When the New York Daily News became the highest circulated newspaper in the world, its owner decided that it is just fitting to construct a building that would house the publication. Thus, the Daily News Building was born.
The Daily News Building is situated on 42nd Street and was built from 1929 to 1930. Daily News owner, publisher and journalist Joseph Patterson tapped into the expertise of architect Raymond Hood to design the building. Raymond Hood was also the genius architect behind the beautiful Chicago Tribune Building established by Joseph Medill who is Patterson?s grandfather.
The towering Daily News Building boasts of 37 stories with a total height of 145 meters of 476 feet tall. The beautiful Art Deco structure is best known for the vertical window strips divided by black and red brick decorative spandrels between the upper side of one window and the ledge directly above it. White brickwork comprises the segmenting vertical piers. When the Daily News Building was being constructed, majority of the buildings were utilizing limestone. However, Hood?s practical side prevailed and decided that it was too costly to use limestone and opted for brick.
The window stripes? upper sections are embellished with decorative spandrels which stretch to the peak of the structure. At this part, the spandrels angle inward and parted via a thin pier. The roof deck of the Daily News Building is flat which was not common for skyscrapers and other buildings during that era. The flat roof, however, started a trend and was copied by several skyscrapers that were built after it.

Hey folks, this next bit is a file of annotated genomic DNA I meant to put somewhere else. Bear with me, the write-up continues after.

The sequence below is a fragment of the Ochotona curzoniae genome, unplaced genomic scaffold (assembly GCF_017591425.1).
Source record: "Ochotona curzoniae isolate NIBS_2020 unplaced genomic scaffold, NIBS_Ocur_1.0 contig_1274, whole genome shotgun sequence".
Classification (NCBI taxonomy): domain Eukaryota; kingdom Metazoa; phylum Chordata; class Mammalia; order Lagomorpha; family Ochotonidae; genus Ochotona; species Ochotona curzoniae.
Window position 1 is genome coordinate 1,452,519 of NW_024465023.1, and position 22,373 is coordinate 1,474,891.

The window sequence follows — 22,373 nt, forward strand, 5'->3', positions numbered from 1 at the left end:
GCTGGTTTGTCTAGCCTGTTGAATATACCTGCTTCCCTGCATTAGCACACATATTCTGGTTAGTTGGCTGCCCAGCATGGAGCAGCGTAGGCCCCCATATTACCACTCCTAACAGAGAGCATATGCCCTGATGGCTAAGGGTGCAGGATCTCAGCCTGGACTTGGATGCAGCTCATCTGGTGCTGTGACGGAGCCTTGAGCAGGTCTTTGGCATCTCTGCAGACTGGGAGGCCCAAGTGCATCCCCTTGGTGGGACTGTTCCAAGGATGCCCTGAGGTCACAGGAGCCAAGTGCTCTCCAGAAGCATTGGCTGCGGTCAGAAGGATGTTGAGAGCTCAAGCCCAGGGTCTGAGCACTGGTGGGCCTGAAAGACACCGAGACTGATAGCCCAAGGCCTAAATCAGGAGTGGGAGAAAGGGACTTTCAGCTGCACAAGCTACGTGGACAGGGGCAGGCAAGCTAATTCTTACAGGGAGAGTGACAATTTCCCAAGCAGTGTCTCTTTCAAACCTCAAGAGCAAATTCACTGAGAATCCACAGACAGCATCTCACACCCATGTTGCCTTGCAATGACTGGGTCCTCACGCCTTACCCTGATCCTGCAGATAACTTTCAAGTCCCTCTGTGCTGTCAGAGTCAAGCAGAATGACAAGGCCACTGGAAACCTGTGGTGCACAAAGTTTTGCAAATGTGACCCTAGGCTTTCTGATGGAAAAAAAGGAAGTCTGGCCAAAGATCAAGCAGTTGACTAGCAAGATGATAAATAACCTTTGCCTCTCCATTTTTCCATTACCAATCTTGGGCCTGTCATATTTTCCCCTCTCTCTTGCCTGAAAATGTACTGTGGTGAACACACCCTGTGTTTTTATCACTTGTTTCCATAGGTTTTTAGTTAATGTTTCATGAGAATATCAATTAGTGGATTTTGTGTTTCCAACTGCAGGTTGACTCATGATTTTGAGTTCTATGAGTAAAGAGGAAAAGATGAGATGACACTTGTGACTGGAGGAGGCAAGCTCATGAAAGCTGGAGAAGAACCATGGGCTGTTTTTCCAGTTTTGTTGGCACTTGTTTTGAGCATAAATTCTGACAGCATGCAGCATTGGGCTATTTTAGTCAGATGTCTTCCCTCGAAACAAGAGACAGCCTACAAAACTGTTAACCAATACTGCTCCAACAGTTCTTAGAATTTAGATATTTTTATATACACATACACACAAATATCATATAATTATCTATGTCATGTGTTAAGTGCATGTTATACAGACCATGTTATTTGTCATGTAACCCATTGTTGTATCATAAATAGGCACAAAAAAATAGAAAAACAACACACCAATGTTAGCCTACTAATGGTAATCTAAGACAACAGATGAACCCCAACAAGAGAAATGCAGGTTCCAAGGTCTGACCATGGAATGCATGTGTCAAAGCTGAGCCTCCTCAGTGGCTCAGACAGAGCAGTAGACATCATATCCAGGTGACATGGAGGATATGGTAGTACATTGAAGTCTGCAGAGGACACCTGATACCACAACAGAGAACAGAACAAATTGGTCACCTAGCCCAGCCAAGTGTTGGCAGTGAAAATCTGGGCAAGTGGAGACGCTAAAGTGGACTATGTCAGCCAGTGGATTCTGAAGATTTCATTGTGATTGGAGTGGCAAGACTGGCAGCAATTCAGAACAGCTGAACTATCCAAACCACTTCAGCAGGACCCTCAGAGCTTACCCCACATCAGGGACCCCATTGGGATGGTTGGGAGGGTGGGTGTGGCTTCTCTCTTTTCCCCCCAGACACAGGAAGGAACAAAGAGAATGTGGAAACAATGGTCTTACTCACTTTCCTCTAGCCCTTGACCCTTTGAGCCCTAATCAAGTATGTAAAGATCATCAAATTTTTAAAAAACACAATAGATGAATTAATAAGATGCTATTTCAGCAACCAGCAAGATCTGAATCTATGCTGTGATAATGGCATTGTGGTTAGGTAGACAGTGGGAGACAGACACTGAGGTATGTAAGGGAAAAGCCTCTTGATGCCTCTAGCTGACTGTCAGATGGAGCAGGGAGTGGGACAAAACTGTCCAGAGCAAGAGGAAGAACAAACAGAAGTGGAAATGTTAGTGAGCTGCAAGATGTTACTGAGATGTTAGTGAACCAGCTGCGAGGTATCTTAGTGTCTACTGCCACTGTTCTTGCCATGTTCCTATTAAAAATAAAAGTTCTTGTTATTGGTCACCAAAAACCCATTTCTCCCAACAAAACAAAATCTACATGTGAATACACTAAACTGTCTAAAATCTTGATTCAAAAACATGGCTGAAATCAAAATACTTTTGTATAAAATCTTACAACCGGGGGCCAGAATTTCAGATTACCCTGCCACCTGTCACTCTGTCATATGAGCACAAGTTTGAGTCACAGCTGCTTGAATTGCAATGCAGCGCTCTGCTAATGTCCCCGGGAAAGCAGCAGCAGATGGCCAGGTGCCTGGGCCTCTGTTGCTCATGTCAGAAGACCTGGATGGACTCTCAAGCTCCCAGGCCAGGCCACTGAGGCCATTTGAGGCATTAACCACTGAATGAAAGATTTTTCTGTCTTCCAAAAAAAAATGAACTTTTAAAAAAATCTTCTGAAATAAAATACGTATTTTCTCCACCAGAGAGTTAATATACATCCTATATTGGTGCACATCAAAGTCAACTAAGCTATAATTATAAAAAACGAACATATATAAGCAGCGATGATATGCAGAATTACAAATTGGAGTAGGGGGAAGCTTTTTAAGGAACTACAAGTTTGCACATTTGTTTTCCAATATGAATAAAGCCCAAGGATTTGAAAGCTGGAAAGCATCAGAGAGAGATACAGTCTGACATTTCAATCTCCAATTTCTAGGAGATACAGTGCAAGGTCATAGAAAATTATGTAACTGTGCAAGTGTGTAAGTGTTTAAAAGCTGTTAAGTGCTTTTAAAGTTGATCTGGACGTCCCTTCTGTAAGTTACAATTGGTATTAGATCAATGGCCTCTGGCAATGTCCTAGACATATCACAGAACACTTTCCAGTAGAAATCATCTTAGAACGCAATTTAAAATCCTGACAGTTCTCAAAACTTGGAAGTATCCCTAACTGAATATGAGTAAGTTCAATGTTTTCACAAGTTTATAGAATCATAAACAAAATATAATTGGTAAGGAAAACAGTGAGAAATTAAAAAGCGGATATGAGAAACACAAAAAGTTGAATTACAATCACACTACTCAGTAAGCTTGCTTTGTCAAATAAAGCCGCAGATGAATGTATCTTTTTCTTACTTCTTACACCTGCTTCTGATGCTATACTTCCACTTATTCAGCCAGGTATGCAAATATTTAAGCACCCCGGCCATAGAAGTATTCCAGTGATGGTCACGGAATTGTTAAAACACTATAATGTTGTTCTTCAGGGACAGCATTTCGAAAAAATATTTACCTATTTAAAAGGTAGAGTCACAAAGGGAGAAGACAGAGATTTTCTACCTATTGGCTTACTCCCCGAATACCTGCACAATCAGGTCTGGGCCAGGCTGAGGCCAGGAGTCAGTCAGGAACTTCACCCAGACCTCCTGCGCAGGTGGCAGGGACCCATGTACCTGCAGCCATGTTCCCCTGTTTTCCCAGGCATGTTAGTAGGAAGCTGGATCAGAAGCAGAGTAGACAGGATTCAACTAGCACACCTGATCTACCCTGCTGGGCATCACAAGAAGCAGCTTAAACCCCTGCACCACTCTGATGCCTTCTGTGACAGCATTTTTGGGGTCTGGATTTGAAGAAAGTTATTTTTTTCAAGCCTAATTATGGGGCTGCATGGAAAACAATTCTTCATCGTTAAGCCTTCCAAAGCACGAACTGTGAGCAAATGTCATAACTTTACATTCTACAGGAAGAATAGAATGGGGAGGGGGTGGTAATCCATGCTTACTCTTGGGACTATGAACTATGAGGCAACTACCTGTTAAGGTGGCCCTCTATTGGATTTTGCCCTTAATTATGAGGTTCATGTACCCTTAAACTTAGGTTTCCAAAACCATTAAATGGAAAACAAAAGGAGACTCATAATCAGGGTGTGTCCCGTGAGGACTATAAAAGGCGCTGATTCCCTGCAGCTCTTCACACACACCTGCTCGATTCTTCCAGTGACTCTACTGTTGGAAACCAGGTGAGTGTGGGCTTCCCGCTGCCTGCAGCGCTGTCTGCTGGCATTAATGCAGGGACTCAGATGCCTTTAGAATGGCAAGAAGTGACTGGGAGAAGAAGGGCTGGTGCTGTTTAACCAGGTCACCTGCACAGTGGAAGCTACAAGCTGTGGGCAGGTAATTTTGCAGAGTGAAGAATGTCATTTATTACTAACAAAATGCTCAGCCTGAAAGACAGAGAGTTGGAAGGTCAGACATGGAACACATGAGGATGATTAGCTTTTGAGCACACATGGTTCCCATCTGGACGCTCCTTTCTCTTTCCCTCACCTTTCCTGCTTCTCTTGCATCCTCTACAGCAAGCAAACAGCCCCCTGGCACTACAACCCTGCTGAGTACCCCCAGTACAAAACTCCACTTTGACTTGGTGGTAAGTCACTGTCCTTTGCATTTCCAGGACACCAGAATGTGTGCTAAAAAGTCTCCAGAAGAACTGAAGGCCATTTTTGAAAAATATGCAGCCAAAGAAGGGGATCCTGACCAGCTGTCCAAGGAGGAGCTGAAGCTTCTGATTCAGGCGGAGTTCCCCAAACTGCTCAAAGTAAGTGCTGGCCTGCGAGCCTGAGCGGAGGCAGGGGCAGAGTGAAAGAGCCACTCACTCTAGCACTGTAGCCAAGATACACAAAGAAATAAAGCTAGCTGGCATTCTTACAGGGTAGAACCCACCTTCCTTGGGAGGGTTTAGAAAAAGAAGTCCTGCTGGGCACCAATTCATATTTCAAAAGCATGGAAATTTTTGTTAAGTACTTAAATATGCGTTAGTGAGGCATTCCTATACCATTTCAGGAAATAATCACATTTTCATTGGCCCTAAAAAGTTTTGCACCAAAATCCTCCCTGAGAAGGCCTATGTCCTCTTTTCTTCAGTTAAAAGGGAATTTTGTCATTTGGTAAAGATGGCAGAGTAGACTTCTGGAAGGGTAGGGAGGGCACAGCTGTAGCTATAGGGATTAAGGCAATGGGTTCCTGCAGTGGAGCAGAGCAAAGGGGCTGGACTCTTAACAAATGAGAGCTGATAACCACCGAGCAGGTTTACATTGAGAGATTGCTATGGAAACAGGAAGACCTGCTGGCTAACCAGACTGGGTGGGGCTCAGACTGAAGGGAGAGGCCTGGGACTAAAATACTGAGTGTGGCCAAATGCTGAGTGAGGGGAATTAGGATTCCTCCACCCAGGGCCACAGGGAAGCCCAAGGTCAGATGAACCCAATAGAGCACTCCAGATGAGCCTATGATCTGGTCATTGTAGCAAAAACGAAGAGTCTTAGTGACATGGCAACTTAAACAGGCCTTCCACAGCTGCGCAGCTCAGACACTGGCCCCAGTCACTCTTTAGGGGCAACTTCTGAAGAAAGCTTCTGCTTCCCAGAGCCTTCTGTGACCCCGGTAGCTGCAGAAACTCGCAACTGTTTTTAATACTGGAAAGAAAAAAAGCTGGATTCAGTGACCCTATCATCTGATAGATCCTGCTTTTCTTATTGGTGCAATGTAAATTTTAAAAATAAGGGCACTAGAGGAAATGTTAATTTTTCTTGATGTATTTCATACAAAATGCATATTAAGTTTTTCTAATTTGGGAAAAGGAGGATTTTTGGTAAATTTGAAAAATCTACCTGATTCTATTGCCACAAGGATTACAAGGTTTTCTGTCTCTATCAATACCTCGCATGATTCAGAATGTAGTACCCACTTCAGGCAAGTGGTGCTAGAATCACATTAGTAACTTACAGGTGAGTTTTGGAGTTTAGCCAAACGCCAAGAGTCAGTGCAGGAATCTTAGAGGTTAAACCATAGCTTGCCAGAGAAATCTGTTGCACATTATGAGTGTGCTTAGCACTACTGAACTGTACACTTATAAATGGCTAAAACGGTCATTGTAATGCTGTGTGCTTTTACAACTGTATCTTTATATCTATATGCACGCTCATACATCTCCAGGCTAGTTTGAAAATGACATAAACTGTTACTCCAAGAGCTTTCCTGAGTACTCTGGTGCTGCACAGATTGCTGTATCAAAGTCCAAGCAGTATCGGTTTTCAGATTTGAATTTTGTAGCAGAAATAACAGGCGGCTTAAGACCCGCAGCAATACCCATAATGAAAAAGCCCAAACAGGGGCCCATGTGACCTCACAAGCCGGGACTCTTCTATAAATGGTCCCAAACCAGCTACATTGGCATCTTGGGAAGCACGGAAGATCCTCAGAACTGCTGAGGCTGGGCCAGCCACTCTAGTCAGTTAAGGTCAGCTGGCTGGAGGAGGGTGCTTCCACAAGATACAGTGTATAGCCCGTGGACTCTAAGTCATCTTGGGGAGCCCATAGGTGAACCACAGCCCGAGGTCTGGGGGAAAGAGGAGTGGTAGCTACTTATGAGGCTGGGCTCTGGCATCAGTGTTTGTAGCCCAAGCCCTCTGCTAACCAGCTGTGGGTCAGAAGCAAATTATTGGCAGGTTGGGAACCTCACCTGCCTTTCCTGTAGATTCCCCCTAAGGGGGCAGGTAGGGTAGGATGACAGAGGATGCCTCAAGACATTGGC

The primary entrance of the building very much depicts the Art Deco design with an intricate carving over the entryway showing office workers below a sunburst. Another noticeable feature of the building is that its ten-story base is bigger than the upper portions. The building was constructed in that fashion for it to be able to house large printing machines on the lower levels.
The Daily News Building went through an expansion during the latter years of the 1950s led by architects Abramowitz and Harrison. This expansion initiative included a wing for Daily News? improved printing facility composed of five floors. An east wing was also added with 18 floors to create more office space. In 1994, the Daily News deserted the building and this iconic skyscraper is currently called the News Building.
Arguably the most well-known attraction in the Daily News Building is the humongous globe that can be found in its lobby. When the skyscraper opened its doors, it drew in throngs of crowd and became one of the most popular tourist hotspots in New York. The humongous globe rotates and occupies a central location in a vaulted room embellished with black glass. The globe is updated as needed. Thermometers and clocks are installed in the room to provide guests with basic details on cities across the globe.